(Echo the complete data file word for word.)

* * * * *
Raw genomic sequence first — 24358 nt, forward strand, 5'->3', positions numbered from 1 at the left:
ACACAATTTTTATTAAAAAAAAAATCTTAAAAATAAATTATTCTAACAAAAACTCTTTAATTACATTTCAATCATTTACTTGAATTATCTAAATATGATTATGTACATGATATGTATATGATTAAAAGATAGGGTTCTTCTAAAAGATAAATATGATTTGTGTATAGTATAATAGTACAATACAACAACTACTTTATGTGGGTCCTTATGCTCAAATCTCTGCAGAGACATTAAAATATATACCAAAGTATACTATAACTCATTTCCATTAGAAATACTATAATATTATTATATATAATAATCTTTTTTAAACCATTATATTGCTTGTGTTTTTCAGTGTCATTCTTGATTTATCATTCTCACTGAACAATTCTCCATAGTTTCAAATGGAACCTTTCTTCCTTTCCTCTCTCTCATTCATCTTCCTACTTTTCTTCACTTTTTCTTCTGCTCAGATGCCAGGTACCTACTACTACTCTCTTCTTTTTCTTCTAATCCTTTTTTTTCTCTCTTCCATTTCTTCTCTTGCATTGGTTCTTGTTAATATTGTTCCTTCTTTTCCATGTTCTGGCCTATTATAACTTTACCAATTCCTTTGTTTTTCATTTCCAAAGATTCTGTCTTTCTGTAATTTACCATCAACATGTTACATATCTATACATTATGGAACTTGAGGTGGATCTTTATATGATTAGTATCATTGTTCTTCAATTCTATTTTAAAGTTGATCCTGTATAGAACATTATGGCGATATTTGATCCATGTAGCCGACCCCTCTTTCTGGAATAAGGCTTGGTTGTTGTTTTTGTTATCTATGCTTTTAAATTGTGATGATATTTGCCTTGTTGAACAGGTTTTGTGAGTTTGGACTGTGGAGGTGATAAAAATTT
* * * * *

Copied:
Raw genomic sequence first — 24358 nt, forward strand, 5'->3', positions numbered from 1 at the left:
ACACAATTTTTATTAAAAAAAAAATCTTAAAAATAAATTATTCTAACAAAAACTCTTTAATTACATTTCAATCATTTACTTGAATTATCTAAATATGATTATGTACATGATATGTATATGATTAAAAGATAGGGTTCTTCTAAAAGATAAATATGATTTGTGTATAGTATAATAGTACAATACAACAACTACTTTATGTGGGTCCTTATGCTCAAATCTCTGCAGAGACATTAAAATATATACCAAAGTATACTATAACTCATTTCCATTAGAAATACTATAATATTATTATATATAATAATCTTTTTTAAACCATTATATTGCTTGTGTTTTTCAGTGTCATTCTTGATTTATCATTCTCACTGAACAATTCTCCATAGTTTCAAATGGAACCTTTCTTCCTTTCCTCTCTCTCATTCATCTTCCTACTTTTCTTCACTTTTTCTTCTGCTCAGATGCCAGGTACCTACTACTACTCTCTTCTTTTTCTTCTAATCCTTTTTTTTCTCTCTTCCATTTCTTCTCTTGCATTGGTTCTTGTTAATATTGTTCCTTCTTTTCCATGTTCTGGCCTATTATAACTTTACCAATTCCTTTGTTTTTCATTTCCAAAGATTCTGTCTTTCTGTAATTTACCATCAACATGTTACATATCTATACATTATGGAACTTGAGGTGGATCTTTATATGATTAGTATCATTGTTCTTCAATTCTATTTTAAAGTTGATCCTGTATAGAACATTATGGCGATATTTGATCCATGTAGCCGACCCCTCTTTCTGGAATAAGGCTTGGTTGTTGTTTTTGTTATCTATGCTTTTAAATTGTGATGATATTTGCCTTGTTGAACAGGTTTTGTGAGTTTGGACTGTGGAGGTGATAAAAATTT